As anticipation for this year’s big events goes, there is more buzz about Europe’s bid to hold off a rejuvenated American effort in Paris in September than there is about the Masters coming up in April.

    Thank Europe’s phenomenal success last weekend for that.

    And Rory McIlroy’s impassioned remarks in Abu Dhabi.

    And the provocative bulletin board material a certain Sports Illustrated writer provided the Europeans a couple months ago, with a stinging assault on the Euro chances that read like an obituary.

    McIlroy was asked in a news conference before his 2018 debut last week what he was most excited about this year.

    The Ryder Cup topped his list.

    Though McIlroy will be trying to complete the career Grand Slam at Augusta National come April, he talked more about the Ryder Cup than he did any of the game’s major championships.

    When asked a follow-up about the American team’s resurgence after a task-force overhaul and the injection of young, new star power, McIlroy nearly started breaking down the matchup. He talked about the young Americans and how good they are.

    “Yeah, the Americans have been, obviously, very buoyant about their chances and whatever, but it’s never as easy as that. ... The Ryder Cup’s always close,” McIlroy said. “I think we’ll have a great team, and it definitely won’t be as easy as they think it’s going to be.”

    McIlroy may have been talking about Alan Shipnuck’s bold prediction after the American Presidents Cup rout last fall.

    Or similar assertions from TV analysts.

    “The Ryder Cup is dead – you just don’t know it yet,” Shipnuck wrote. “One of the greatest events in sport is on the verge of irrelevancy. The young, talented, hungry golfers from the United States, benefitting from the cohesive leadership of the Task Force era, are going to roll to victory in 2018 in Paris.”

    European Ryder Cup captain Thomas Bjorn won’t find words that will motivate the Euros more than that as he watches his prospective players jockey to make the team.

    And, boy, did they jockey last weekend.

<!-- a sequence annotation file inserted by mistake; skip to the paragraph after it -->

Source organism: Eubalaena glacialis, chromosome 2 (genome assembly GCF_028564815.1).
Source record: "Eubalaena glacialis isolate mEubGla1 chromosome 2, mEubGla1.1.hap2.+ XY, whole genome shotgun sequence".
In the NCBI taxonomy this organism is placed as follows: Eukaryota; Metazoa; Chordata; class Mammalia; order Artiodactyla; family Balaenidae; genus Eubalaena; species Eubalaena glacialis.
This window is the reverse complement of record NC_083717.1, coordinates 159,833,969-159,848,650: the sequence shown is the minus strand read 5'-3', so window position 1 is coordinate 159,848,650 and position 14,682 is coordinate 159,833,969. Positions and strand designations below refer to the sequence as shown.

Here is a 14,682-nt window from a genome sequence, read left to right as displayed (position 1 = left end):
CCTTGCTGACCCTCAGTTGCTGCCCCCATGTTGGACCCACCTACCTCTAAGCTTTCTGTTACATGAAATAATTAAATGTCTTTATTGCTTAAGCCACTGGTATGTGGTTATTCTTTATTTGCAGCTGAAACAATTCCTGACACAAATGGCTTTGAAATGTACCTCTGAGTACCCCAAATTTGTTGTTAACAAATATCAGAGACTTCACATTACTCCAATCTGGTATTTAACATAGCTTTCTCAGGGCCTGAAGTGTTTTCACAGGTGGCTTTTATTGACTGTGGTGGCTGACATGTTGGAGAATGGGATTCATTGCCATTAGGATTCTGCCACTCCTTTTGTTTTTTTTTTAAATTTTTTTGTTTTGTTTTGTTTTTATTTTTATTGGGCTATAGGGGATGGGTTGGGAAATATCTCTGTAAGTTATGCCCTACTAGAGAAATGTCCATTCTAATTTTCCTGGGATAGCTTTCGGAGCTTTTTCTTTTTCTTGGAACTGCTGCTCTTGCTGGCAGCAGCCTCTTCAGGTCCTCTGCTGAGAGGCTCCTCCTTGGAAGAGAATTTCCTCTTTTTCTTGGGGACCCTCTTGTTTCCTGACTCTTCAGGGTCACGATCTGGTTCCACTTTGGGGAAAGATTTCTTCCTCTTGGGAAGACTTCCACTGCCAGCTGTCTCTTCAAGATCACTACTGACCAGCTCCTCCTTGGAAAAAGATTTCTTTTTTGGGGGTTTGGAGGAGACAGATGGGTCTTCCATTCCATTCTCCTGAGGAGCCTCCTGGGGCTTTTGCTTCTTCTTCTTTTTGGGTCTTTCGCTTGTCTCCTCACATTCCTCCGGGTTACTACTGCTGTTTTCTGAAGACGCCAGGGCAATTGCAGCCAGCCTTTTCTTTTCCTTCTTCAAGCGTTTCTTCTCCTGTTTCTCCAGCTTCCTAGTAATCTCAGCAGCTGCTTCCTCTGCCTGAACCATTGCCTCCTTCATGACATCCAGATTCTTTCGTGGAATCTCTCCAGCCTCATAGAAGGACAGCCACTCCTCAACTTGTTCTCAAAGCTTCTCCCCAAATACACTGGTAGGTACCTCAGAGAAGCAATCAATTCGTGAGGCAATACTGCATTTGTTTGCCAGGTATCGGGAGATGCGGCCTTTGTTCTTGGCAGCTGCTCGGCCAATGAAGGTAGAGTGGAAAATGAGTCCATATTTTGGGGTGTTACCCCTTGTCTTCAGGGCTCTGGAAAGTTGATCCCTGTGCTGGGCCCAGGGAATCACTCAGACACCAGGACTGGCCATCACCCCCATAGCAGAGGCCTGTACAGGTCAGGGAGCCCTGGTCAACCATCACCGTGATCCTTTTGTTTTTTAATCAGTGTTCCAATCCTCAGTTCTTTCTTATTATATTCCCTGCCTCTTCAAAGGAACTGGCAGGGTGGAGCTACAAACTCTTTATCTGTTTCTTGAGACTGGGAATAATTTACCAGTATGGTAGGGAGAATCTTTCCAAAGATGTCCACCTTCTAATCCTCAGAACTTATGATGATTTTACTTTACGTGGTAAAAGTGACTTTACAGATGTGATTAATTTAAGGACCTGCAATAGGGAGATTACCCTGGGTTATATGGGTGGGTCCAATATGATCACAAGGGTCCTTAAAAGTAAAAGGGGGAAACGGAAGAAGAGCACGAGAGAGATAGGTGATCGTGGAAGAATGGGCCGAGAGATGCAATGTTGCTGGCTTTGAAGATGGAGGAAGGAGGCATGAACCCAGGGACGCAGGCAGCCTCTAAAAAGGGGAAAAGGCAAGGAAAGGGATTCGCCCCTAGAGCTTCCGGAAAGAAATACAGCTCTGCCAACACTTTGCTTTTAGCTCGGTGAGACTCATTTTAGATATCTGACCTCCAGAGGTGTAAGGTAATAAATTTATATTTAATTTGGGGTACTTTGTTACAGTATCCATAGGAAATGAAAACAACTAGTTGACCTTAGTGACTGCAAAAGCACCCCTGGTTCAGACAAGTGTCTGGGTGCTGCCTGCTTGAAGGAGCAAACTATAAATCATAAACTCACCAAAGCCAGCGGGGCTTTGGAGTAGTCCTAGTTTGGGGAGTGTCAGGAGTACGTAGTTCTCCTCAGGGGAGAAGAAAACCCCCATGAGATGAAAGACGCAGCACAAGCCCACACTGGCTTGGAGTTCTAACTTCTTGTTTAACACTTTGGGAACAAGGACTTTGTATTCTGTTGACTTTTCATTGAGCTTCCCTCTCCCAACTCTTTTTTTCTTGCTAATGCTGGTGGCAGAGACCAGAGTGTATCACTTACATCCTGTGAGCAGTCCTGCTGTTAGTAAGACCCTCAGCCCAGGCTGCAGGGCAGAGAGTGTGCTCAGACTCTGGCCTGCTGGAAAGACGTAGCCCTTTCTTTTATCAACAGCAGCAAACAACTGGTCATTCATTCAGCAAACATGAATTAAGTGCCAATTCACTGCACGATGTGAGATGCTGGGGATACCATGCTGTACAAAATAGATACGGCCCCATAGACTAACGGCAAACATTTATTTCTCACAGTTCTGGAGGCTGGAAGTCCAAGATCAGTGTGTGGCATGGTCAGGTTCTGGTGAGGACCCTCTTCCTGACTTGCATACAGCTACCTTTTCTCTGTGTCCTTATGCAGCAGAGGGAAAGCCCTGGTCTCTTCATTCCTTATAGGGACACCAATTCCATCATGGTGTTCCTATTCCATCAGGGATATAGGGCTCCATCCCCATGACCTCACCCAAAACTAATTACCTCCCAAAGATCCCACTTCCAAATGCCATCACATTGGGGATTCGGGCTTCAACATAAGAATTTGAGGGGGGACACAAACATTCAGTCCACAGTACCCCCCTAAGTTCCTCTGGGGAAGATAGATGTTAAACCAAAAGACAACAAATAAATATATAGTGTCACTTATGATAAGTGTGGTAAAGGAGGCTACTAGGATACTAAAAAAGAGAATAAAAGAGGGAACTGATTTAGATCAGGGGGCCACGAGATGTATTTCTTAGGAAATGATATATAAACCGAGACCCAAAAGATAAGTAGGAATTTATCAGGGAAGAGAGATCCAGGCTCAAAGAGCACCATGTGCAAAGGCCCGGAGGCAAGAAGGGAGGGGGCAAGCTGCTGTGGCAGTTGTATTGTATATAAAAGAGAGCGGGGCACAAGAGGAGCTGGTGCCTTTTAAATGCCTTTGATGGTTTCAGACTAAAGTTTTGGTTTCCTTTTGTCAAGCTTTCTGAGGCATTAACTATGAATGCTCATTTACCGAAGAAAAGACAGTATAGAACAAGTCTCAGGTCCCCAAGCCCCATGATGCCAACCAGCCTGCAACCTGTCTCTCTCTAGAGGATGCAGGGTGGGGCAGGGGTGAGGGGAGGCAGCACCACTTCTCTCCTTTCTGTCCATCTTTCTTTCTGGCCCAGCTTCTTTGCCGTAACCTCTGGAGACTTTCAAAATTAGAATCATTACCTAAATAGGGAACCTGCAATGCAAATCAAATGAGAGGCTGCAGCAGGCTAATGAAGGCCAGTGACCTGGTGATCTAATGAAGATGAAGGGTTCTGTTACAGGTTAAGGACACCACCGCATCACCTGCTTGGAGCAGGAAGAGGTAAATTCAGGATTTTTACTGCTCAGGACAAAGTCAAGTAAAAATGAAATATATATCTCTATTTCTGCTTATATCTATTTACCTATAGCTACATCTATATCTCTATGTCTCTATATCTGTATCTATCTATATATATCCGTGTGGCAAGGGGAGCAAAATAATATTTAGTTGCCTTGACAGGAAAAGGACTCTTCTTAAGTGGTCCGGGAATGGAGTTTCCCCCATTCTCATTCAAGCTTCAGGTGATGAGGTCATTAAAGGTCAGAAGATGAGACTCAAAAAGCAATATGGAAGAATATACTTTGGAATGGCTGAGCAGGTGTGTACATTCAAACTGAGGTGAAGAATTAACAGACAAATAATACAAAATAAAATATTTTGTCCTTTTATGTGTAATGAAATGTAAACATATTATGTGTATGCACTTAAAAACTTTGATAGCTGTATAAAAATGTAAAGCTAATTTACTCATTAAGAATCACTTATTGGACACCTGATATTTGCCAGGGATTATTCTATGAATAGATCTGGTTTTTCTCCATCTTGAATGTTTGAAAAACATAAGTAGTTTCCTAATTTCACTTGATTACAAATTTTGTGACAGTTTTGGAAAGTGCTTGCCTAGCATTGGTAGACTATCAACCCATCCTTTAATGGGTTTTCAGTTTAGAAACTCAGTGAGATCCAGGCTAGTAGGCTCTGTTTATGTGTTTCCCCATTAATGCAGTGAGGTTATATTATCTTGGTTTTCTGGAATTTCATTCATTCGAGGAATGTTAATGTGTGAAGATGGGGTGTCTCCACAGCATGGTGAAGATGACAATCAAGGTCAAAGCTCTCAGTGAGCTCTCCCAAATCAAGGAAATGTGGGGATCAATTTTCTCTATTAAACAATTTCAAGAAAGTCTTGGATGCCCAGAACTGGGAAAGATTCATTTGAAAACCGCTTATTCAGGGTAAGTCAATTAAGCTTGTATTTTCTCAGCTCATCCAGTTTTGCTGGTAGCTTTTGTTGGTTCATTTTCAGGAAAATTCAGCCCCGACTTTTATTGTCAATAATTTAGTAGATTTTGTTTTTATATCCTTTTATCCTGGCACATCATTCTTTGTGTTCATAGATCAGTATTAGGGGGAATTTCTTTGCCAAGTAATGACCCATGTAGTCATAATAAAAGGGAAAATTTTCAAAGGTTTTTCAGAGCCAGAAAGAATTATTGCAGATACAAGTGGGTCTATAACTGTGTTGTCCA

The Euros dominated across the planet, not that they did it with the Ryder Cup as some rallying cry, because they didn’t. But it was a heck of an encouraging start to the year for Bjorn to witness.

    Spain’s Jon Rahm won the CareerBuilder Challenge on the PGA Tour, England’s Tommy Fleetwood started the week at Abu Dhabi paired with American and world No. 1 Dustin Johnson and won the European Tour event, and Spain’s Sergio Garcia won the Singapore Open in a rout on the Asian Tour.

    And McIlroy looked close to being in midseason form, tying for third in his first start in three months.

    Yes, it’s only January, and the Ryder Cup is still a long way off, with so much still to unfold, but you got an early sense from McIlroy how much defending European turf will mean to him and the Euros in Paris in September.

    The Masters is great theater, the U.S. Open a rigorous test, The Open and the PGA Championship historically important, too, but the Ryder Cup touches a nerve none of those do.

    The Ryder Cup stokes more fervor, provokes more passion and incites more vitriol than any other event in golf.

    More bulletin board material, too.

    Yeah, it’s a long way off, but you can already hear the Ryder Cup’s King Kong like footsteps in its distant approach. Watching how the American and European teams come together will be an ongoing drama through spring and summer.

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    Quail Hollow officials promise players easier conditions

    By Rex HoggardJanuary 22, 2018, 9:14 pm

    Quail Hollow Club - a staple on the PGA Tour since 2003 - debuted as a longer, tougher version of itself at last year’s PGA Championship, receiving mixed reviews from players.

    The course played to a lengthened 7,600 yards at last year’s PGA and a 73.46 stroke average, the toughest course in relation to par on Tour in 2017. As a result, it left some players less than excited to return to the Charlotte, N.C.-area layout later this spring for the Wells Fargo Championship.

    It’s that lack of enthusiasm that led officials at Quail Hollow to send a video to players saying, essentially, that the course players have lauded for years will be back in May.

    The video, which includes Quail Hollow president Johnny Harris and runs nearly five minutes, begins with an explanation of how the first hole, which played as a 524-yard par 4 at the PGA, will play much shorter at the Wells Fargo Championship.

    “I had a number of my friends who were playing in the tournament tell me that tee was better suited as a lemonade stand,” Harris joked of the new tee box on the fourth hole. “I doubt we’ll ever see that tee used again in competition.”

    Harris also explained that the greens, which became too fast for some, will be “softer” for this year’s Wells Fargo Championship.